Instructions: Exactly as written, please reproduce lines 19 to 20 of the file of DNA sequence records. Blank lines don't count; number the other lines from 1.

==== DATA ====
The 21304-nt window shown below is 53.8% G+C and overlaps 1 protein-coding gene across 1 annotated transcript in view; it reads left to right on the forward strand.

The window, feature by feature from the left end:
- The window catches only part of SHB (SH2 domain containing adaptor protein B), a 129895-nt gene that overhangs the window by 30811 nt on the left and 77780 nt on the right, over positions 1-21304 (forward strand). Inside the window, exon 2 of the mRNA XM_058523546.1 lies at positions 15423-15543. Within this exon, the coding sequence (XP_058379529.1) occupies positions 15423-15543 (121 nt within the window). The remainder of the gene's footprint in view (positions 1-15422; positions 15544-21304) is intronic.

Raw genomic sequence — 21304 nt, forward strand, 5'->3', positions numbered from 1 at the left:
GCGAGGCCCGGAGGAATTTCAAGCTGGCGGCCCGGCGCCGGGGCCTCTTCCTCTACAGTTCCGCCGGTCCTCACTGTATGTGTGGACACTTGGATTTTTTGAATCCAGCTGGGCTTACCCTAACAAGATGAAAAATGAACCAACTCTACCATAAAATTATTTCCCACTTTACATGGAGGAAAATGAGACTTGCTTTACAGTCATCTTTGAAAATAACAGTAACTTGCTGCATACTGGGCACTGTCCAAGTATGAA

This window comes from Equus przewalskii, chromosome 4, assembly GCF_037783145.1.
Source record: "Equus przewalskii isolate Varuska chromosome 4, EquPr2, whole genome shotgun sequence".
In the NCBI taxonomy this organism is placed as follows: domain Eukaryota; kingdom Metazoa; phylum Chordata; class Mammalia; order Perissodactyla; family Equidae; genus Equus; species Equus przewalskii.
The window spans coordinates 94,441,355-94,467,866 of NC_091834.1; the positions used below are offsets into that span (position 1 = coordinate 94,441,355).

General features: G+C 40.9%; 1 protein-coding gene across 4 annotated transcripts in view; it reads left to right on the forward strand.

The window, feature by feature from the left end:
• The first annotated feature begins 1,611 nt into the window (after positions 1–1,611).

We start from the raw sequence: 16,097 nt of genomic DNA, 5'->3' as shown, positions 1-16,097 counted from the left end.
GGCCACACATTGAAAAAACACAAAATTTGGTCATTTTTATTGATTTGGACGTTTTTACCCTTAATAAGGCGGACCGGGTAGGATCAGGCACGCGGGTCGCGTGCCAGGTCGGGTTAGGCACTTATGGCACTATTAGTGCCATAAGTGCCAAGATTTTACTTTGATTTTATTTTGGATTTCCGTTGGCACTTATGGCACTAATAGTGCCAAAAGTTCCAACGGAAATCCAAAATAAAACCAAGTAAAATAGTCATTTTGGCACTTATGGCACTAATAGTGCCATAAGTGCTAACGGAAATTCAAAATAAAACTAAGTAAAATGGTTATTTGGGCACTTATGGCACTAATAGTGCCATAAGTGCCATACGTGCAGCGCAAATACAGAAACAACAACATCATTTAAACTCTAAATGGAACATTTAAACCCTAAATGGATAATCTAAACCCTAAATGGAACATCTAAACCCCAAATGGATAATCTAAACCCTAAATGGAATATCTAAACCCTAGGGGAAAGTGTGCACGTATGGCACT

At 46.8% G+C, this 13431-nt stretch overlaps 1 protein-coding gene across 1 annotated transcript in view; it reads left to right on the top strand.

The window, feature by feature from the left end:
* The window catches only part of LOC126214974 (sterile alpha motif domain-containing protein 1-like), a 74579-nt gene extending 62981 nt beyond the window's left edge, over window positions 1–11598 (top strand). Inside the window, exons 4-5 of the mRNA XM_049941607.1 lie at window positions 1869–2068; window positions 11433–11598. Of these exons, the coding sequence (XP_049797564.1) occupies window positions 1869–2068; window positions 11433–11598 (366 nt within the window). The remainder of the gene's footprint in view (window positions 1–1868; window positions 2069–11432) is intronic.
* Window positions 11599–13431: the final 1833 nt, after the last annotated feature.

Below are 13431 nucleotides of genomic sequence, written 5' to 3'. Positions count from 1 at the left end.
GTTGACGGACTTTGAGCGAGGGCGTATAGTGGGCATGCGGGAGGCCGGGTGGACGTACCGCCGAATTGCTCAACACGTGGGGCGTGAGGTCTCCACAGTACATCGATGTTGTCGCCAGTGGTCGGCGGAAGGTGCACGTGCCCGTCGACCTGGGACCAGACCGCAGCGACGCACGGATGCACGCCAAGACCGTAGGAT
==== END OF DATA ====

Below are 13431 nucleotides of genomic sequence, written 5' to 3'. Positions count from 1 at the left end.
GTTGACGGACTTTGAGCGAGGGCGTATAGTGGGCATGCGGGAGGCCGGGTGGACGTACCGCCGAATTGCTCAACACGTGGGGCGTGAGGTCTCCACAGTACATCGATGTTGTCGCCAGTGGTCGGCGGAAGGTGCACGTGCCCGTCGACCTGGGACCAGACCGCAGCGACGCACGGATGCACGCCAAGACCGTAGGAT